GEOGRAPHICAL SCIENCES
Online ISSN : 2432-096X
Print ISSN : 0286-4886
ISSN-L : 0286-4886
Volume 41 , Issue 3
Showing 1-29 articles out of 29 articles from the selected issue
  • Type: Cover
    1986 Volume 41 Issue 3 Pages Cover1-
    Published: 1986
    Released: April 20, 2017
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  • Type: Cover
    1986 Volume 41 Issue 3 Pages Cover2-
    Published: 1986
    Released: April 20, 2017
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  • Type: Appendix
    1986 Volume 41 Issue 3 Pages App1-
    Published: 1986
    Released: April 20, 2017
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  • Ahusaku NAKAMURA
    Type: Article
    1986 Volume 41 Issue 3 Pages 133-149
    Published: 1986
    Released: April 20, 2017
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    The aim of this study is to clarify the formation of peddling system and its development in Fish produsing area. The results obtained from the case study in Sanmiura, Hagi-city are summarized as follows : 1. The development of the peddling activities is divided into the folbwing periods; a) the frst stage (before 1945) as the starting period, b) the second stage (1945-1955) as the confirsing period after the Second World War, c) the third stage (after 1955) to the decline. 2. The peddling areas showed remarkable expansion in the second stage. This change was caused by the transpontation method of Peddlers. In the frst stage, Peddlers named Shl~a hawked on foot, but after 1945 they became to move by railroads. In the third stage, the peddling areas remained unchanged. 3. The backgrounds which produced peddlers in this district were the succession ofShl~a tradition and the scarcity of employment. The opportunities for peddlers to select the establishment of their trade and the peddling places were recognized as the following four patterns ; a) obtaining customers from their mothers, friends and acquaintances, b) being recommended to the peddling places by the people mentioned above, c) accepting the demands of consumers, d) seeking customers by their own efforts. 4. 28 peddlers in this district visit the following places; a) areas along the Mine Line, b) old town within Hagi-city, c) rural viuages back of Saumiura, d) Masuda and Gotsu cities, e) other regions. These peddling areas are limited by the elements of time and distance and the competition with peddlers from other districts.
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  • Yoshiki OKA
    Type: Article
    1986 Volume 41 Issue 3 Pages 150-164
    Published: 1986
    Released: April 20, 2017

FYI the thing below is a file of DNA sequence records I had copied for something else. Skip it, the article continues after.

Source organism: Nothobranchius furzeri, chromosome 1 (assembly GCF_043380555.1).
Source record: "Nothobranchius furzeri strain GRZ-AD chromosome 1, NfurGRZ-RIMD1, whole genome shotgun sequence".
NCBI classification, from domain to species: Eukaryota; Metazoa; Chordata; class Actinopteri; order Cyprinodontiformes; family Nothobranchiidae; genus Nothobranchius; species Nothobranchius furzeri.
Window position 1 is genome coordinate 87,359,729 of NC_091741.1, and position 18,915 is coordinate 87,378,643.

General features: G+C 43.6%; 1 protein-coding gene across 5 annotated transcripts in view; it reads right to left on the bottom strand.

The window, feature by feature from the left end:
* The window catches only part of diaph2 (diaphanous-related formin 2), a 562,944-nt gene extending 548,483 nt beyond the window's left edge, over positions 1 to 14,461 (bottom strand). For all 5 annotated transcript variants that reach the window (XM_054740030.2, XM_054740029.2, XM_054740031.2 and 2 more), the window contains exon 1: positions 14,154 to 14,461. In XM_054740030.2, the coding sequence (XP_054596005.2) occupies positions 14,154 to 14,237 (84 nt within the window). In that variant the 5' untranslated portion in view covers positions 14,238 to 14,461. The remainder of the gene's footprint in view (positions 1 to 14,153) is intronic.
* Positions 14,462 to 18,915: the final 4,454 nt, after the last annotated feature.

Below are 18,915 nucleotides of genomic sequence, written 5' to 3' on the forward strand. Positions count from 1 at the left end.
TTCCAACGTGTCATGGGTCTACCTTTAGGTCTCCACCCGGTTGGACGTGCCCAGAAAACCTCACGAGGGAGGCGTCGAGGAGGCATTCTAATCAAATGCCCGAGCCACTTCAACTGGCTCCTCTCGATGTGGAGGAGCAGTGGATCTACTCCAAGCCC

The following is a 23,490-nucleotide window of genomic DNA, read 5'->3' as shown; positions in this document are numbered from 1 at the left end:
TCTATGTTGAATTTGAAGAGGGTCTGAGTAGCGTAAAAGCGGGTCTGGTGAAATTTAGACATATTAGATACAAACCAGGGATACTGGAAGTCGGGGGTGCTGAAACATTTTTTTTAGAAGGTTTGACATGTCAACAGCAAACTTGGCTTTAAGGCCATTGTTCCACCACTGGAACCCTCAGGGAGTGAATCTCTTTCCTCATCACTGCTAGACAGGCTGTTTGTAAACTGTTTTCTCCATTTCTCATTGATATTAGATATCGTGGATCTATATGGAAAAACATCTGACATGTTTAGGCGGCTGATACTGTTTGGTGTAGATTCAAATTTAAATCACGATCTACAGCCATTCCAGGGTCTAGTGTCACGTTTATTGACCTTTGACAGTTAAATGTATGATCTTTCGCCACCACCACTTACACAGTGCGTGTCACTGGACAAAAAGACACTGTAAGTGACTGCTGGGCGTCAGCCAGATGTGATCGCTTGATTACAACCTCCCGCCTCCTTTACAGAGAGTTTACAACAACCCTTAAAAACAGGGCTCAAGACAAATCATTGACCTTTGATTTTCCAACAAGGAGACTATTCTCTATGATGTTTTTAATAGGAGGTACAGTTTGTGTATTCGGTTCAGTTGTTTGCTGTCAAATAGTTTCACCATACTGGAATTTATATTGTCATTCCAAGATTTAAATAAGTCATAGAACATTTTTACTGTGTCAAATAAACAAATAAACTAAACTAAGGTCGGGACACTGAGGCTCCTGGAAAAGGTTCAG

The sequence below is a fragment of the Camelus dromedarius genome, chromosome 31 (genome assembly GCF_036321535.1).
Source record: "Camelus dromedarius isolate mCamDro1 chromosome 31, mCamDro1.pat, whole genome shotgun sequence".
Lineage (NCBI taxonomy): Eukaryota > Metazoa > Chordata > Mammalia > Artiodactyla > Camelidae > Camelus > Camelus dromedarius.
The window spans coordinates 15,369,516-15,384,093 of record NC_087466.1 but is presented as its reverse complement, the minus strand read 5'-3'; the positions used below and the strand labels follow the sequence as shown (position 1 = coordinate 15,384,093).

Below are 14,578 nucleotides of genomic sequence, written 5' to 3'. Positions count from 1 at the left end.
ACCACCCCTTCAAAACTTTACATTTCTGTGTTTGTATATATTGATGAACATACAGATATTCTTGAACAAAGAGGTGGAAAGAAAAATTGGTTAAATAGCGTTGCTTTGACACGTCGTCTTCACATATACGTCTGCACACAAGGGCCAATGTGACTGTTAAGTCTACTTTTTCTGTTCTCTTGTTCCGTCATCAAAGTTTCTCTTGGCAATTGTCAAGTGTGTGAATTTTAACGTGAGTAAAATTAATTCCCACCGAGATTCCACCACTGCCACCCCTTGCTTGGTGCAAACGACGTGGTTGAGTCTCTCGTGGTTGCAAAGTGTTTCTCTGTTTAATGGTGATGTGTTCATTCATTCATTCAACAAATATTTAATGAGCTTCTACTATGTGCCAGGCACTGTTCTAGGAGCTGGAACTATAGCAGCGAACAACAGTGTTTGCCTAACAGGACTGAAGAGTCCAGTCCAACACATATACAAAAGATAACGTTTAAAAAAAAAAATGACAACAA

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    Studies of the mountain development of Japan have been made on the following assumptions deduced from the Davician cycle theory. They are as follows ; ( I ) The alrnost areas in Japan Island were flattend or peneplained in late Tertiary or early Pleistocene age. (2) The outline of topography of Japan Island was graduaily formed by tectonic movements which followed such stable period. Undulating low relieves of ridge or accordant ridges have been thought to be remnants of erosion surfaces or peneplains. (3) On the other hand, the chronological studes on mountain have been made on the hypothesis of mutiple cycle theory. Terrace-like erosion surfaces recognized for the reason of accordance of ridge have been explained to be results of alternation of uplift and stable age. Mairfy, the procedure of such study is frstly to class~y erosion sufaces and next to determine the ages of them. The author attempts to reconsider if the basic assumptions of study as stated above is fruitful means of research. He examined the history of study on erosion surface in Japan and United States of America and he reconsidered, by exarning Tertiary sedirnents in the Japan island, in order to make clear whether there existed in tertiary age stable period in which lands have been once of low relief or flattened. As the results, the author suggests the following conclusions ; The assumptive ideas stated above are impracticai. Ridges of low relief and accordant ridges, regarded as remnants of erosion surface, are of differnt origin to be respectively examined. It is almost impossible to assumpt such stable age in Tertiary age or early Pleistocene age that the Japan Islands were of low relief or flattened. Tectonic movements have been so continuous through Cenozoic era that fault movements acted to compound topographies in different ages. In other words, new tectonic movements took place before pre-existing landforms were eroded down into low relif or flat. Therefore, we need to classify mountain masses and mountain ranges according to age of formation and to accord them to stresses in different tectonic fields in respective age. It is possible, by law of superposition, to classify mountains according to age of formation. The outline of the geomorphology of Japan are deterrnined by the transition or change of tectonism in late Cenozoic era. The author suggests that the important problem to be solved is to make clear order of mountain formation in relation to Cenozoic tectonic history.